I'm a bit confused by it. It's still compatible with the original 3DS, so therefore it's just an upgrade. However, in the case of games like Xenoblade Chronicles, it's also a brand new handheld? Is it a "new" 3DS or an "improved" 3DS? They're promoting it's release with a game that is also playable on a regular 3DS (Majora's Mask).
Nintendo, over the past several years, has developed this nasty habit of giving their consoles/handhelds really bad names, at least from a marketing standpoint. Part of the reason, I'm convinced, as to why the Wii U has sold so poorly is because of the name! It doesn't sound like a new console, but rather an upgrade! Even a coworker of mine seemed surprised when I told her that the Wii U was a totally different console altogether! Now, they're taking the confusing route again with the New 3DS!
Am I alone here?
I wonder if it's intentional?
Kind of like Apple and their iPhones and iPads.
I've lost track of what each does and which ones support x features. Could Nintendo be intentionally migrating toward a PC like architecture where every hardware release supports software that ran on previous versions?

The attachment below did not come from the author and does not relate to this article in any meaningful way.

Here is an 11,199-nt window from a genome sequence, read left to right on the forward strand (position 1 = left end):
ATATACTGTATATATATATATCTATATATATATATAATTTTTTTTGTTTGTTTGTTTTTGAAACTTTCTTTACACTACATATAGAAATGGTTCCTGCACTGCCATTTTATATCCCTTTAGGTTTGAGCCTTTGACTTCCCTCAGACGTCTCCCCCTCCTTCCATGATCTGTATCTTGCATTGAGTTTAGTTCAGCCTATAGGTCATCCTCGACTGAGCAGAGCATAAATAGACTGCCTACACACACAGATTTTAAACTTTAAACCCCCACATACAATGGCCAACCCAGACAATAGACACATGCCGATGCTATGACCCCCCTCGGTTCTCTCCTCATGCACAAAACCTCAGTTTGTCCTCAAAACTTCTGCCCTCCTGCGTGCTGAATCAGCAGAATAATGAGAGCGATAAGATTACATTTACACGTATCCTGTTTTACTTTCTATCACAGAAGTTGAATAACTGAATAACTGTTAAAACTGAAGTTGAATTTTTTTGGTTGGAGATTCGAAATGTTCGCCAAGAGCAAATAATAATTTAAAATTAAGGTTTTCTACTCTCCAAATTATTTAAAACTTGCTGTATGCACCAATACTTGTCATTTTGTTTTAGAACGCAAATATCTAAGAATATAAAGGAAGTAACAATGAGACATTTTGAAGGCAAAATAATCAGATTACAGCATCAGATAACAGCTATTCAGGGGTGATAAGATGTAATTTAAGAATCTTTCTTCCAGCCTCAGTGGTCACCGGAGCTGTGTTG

That would be awesome. Your gaming collection would always be available no matter what hardware is available. Appleheads rush for the "new" iPhone.
I doubt that this is the intent as they're not all that good at this sort of thing. I realize they've done this in the portable space for a really long time.
Unfortunately, you're right. Nintendo sucks at marketing. The last good marketing they had was for the Wii.
Maybe, they're trying to not upset the cart for those consumers that just bought a 3DS? Who knows?
Total agreement about the naming of stuff. "Super Smash Bros. for the Wii U"? How long did it take them to come up with that? And yeah, the NEW 3DS makes no sense, since "new" is relative.
That said, bad marketing doesn't seem to affect their handheld sales. These systems have always jumped off the shelves and will continue to do so.